Before dialysis can begin, a vascular access, which is the site on a patient's body where blood is removed and returned during dialysis, must be prepared. To maximize the amount of blood cleansed during dialysis treatments, the vascular access -- such as an AV fistula -- allows continuous high volumes of blood flow. An AV fistula is a connection created surgically by joining a vein and an artery in the forearm that allows blood from the artery to flow into the vein, thus providing access for dialysis. The increased blood flow makes the vein grow larger and stronger so it can be used for repeated needle insertions. This vascular access provides an efficient way for blood to be carried from one's body to the dialyzer and back without causing discomfort. Once matured, two needles are placed into the vein for dialysis. One needle is used to draw blood and run through the dialysis machine; the second needle returns the cleansed blood.

Interventional radiologists monitor AV fistulas to avoid complications such as infection, blockage from clotting and poor blood flow. Interventional radiologists also keep AV fistulas or other accesses open or unclogged through minimally invasive techniques such as angioplasty or stenting. These interventions are safer, less costly and equally effective, and they improve the quality of life for dialysis patients.

Nationally, there are an estimated 27 million people with chronic kidney disease, and nearly half a million are being treated for kidney failure, requiring dialysis or kidney transplant to live. More than 340,000 individuals receive dialysis treatments three times each week, according to national statistics. Over the past five years, the number of new patients with kidney failure has averaged more than 90,000 annually.

Kidneys filter waste from the blood and regulate other functions of the body.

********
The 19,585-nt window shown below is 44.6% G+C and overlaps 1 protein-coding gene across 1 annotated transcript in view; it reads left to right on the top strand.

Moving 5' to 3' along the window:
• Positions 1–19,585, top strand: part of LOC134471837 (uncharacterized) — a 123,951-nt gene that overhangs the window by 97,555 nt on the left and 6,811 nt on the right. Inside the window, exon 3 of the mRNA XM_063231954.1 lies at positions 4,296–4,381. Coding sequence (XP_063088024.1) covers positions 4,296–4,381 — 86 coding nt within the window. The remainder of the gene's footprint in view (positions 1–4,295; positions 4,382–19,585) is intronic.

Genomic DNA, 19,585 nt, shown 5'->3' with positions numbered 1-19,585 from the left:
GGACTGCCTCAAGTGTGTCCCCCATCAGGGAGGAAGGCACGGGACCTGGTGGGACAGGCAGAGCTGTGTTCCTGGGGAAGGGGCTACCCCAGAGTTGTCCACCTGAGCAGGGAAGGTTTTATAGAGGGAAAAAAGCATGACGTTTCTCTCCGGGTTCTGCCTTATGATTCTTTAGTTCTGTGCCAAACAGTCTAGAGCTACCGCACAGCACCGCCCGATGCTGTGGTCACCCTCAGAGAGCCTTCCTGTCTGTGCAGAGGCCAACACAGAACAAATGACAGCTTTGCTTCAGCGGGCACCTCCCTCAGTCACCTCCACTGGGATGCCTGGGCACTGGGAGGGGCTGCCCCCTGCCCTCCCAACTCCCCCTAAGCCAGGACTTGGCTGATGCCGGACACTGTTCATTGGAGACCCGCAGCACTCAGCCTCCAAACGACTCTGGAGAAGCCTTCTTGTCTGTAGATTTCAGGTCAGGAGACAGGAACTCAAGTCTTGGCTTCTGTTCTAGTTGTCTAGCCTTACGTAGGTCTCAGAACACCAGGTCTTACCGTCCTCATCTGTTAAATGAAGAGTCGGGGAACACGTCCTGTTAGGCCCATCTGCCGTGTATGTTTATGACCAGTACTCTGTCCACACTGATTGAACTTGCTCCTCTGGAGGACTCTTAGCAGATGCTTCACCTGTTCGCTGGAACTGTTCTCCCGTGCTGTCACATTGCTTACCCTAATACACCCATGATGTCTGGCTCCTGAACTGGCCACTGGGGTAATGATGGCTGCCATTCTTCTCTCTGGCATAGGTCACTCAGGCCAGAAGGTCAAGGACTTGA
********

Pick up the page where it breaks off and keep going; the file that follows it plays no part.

More information about arteriovenous (AV) fistulas, end-stage kidney disease and interventional radiology can be found online at

Abstract 121: "Evaluation of Post-Interventional Patency of AV Fistulas in Elderly Hemodialysis Patients," M.P. Bazylewicz, Dartmouth Medical School, Hanover, N.H.; A. Forauer, Dartmouth-Hitchcock Medical Center -- vascular and interventional radiology, Lebanon, NH; and K.A. Pattin, Dartmouth-Hitchcock Medical Center, Lebanon, N.H., SIR 34th Annual Scientific Meeting March 7-12, 2009. This abstract can be found at

About the Society of Interventional Radiology

Interventional radiologists are physicians who specialize in minimally invasive, targeted treatments. They offer the most in-depth knowledge of the least invasive treatments available coupled with diagnostic and clinical experience across all specialties. They use X-ray, MRI and other imaging to advance a catheter in the body, usually in an artery, to treat at the source of the disease internally. As the inventors of angioplasty and the catheter-delivered stent, which were first used in the legs to treat peripheral arterial disease, interventional radiologists pioneered minimally invasive modern medicine.

Today many conditions that once required surgery can be treated less invasively by interventional radiologists. Interventional radiology treatments offer less risk, less pain and less recovery time compared to open surgery. Visit

An estimated 5,300 people are attending the Society of Interventional Radiology's 34th Annual Scientific Meeting in San Diego.

SOURCE Society of Interventional Radiology